By Eric Fry
Most investors run away from a crisis when they should be running toward it. A really nasty crisis can create the kind of panic that causes stock prices to plummet... and plummet some more... until a great buying opportunity emerges.
Sometimes these crisis opportunities are political in nature; sometimes they're monetary. Other times they're the result of war or natural disasters; or they're a combination of all of the above.
The one unifying trait is that the crisis scares the daylights out of investors, causing them to panic and dump their investments... until prices fall to levels that would have seemed unimaginable during the boom times.
Opportunities like these don't come strolling down the sidewalk very often. They are rare. And yet, despite their rarity and enormous profit potential, most investors prefer to keep their distance.
They consider crisis investing to be an extreme sport - the X Games of the financial world. They imagine the "crisis investor" to be the guy who dons a wingsuit on the weekend, straps a GoPro to his head and jumps off the top of Half Dome.
This perception is not entirely off base, but it is misleading. Certainly, a depressed market can be dangerous. It can become even more depressed before it turns the corner and begins a decisive move to the upside.
On the other hand, a crisis market is a market that is trading at deeply depressed levels. There is no fluff or hype priced into it, only pessimism and capitulation.
That's when outstanding investment opportunities present themselves. The chart below shows three crisis investment opportunities from the last two decades...
- Thai stocks after the Asian currency crisis of 1997
- Argentine stocks after the currency crisis in 2002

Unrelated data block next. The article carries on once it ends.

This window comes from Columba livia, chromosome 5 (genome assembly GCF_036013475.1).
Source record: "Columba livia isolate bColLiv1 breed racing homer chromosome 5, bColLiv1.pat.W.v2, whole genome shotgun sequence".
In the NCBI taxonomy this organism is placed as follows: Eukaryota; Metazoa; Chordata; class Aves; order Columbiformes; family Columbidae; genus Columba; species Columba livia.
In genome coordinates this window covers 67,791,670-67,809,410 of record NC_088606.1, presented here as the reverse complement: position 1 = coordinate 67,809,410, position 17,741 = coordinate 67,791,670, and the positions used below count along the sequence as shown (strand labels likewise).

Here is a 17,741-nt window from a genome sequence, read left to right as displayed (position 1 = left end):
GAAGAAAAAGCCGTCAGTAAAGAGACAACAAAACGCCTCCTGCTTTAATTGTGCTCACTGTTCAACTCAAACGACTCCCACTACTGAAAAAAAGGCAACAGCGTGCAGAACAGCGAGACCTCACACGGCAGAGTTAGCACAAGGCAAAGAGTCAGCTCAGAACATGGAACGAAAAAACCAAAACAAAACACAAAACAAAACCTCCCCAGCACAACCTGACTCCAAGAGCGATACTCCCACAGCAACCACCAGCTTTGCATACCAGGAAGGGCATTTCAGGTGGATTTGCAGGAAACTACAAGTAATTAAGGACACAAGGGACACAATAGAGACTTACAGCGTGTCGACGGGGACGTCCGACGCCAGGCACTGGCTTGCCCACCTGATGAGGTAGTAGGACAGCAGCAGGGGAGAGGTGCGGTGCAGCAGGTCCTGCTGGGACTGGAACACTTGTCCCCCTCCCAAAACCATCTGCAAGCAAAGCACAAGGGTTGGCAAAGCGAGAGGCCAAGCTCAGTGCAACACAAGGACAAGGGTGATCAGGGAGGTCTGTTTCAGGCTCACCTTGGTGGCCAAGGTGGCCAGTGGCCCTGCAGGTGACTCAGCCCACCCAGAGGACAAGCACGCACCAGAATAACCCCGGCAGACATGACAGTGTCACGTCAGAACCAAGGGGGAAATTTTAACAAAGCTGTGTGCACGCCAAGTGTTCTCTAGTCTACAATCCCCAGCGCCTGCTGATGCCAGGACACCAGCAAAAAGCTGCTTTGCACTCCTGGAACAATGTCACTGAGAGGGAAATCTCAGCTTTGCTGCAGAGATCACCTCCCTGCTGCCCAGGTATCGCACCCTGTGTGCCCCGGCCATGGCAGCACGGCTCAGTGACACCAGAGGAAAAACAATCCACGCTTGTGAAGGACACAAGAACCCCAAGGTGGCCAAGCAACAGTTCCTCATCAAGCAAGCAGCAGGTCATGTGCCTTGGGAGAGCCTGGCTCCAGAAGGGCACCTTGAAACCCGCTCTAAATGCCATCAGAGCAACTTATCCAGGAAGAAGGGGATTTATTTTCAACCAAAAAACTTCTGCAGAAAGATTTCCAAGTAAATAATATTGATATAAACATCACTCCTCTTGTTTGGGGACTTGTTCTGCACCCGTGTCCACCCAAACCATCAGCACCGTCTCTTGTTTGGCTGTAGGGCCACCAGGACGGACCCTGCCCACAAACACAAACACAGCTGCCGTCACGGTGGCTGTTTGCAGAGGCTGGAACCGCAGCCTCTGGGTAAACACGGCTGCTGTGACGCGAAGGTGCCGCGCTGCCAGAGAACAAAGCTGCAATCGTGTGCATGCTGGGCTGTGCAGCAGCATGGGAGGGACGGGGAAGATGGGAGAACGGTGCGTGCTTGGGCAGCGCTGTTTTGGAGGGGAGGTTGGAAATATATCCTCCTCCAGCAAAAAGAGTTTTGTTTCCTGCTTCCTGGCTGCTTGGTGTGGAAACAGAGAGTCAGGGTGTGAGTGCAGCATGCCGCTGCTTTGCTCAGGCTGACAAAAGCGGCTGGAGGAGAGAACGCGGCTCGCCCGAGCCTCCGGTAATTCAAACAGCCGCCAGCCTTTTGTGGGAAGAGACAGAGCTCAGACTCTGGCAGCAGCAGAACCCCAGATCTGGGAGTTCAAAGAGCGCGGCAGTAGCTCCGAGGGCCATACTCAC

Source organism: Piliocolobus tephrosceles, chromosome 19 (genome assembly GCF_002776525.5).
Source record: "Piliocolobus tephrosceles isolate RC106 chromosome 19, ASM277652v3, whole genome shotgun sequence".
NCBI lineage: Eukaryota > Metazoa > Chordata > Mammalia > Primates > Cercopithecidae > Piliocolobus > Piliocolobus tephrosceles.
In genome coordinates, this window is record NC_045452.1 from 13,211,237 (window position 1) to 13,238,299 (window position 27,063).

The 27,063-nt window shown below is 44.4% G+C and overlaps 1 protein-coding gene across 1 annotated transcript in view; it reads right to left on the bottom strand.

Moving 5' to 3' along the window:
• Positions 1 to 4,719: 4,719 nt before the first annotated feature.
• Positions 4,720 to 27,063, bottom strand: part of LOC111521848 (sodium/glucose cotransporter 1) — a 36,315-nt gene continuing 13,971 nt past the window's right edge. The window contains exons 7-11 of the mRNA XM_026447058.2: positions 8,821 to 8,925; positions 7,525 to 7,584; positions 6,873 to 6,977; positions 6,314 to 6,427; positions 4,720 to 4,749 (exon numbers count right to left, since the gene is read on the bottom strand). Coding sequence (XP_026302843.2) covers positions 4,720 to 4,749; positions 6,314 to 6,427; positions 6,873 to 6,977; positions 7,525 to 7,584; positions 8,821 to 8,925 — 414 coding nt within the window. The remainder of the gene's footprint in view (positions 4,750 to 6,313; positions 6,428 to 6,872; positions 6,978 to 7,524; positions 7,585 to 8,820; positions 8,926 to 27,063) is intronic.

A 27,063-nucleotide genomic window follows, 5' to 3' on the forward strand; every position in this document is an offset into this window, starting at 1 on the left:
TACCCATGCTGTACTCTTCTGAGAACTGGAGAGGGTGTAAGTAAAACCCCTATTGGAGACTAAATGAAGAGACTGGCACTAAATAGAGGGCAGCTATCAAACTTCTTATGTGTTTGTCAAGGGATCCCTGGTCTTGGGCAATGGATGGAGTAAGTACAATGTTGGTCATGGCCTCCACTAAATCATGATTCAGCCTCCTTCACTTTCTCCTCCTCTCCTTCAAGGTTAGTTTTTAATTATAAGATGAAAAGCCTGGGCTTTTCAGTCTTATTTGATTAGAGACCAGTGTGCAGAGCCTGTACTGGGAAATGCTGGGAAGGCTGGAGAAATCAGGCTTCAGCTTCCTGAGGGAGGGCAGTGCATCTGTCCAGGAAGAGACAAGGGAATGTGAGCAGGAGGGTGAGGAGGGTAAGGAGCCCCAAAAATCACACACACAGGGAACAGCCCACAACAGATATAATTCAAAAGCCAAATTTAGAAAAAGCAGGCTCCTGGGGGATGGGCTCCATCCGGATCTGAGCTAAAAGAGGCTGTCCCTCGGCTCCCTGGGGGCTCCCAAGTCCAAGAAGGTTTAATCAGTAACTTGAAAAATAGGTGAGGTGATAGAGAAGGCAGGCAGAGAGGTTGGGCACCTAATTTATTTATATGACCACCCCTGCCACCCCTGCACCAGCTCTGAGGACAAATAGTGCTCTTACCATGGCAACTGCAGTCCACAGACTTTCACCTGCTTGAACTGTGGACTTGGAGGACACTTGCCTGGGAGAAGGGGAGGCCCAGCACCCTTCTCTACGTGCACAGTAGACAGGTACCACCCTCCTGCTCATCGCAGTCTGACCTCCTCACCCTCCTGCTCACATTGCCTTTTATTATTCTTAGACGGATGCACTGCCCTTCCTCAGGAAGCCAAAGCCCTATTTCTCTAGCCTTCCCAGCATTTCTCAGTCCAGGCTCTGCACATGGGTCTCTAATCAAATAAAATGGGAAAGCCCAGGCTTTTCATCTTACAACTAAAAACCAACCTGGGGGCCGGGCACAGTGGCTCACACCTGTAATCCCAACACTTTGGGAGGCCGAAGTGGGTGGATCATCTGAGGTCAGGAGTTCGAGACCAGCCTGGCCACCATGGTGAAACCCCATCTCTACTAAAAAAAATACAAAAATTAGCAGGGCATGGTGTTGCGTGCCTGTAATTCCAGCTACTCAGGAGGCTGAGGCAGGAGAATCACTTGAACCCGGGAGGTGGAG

- U.S. stocks after the 2008 crisis.
But unlike typical charts of this sort, the results it shows are not the maximum gain an investor could have made by investing at the precise bottom of the market. Instead, this chart shows what an investor could have made by investing early - three months before the precise bottom.
The chart also shows the mark-to-market losses an investor would have endured while waiting for the market to make its final low...
Today in the U.S., crisis investing opportunities seem nonexistent. Nine years have passed since the 2008 financial crisis pushed the U.S. economy to the brink of depression.
Since then, the S&P 500 Index has produced a whopping 340% gain and is trading close to record-high valuations. You won't find any bargains in the Treasury bond market either. Yields are close to the lowest levels ever. U.S. real estate has also enjoyed a multiyear upswing.
The world around us seems fully priced. But there is at least one crisis investment that dwells in our midst: uranium.
The Fukushima earthquake and tsunami of 2011 caused a major crisis in the uranium market... and this crisis hasn't ended yet. In the aftermath of the Fukushima disaster, Japan shuttered all 54 of its nuclear reactors - 12% of the world total at the time.
As a result, net global demand for uranium went "poof"... and the price of uranium plummeted...
Today, the uranium price is languishing around $20 a pound, which is well below what it costs most miners to pull the stuff out of the ground.
But six years have passed since the Fukushima disaster, and the nuclear power industry has continued to put one foot in front of the other.
Countries like China, India and South Korea are actively ramping up their installed nuclear power capacity. Thirty-seven new nuclear reactors have come online since 2011, and 54 more are under construction. In addition to these projects, 146 more reactors are "on order or planned," according to the World Nuclear Association.
That's a total of 200 nukes that are either under construction or planned, which happens to be about double the 99 nukes that are currently operating in the U.S.
So even if the U.S. has little appetite to add to its nuclear power capacity, many countries around the world are eager to do so.
Another reason to expect the uranium price to come alive is that Japan is restarting many of the nukes it shut down in 2011. So far, only five reactors are back online. But 21 restart applications are pending with regulatory authorities.
So as Japan restarts its reactors and other nations around the globe construct brand new reactors, demand for uranium will continue to increase. That's a big part of the reason why I expect the uranium price to move higher over the next few years.
The uranium market is still reeling from its six-year crisis. But this crisis may be ending very soon.
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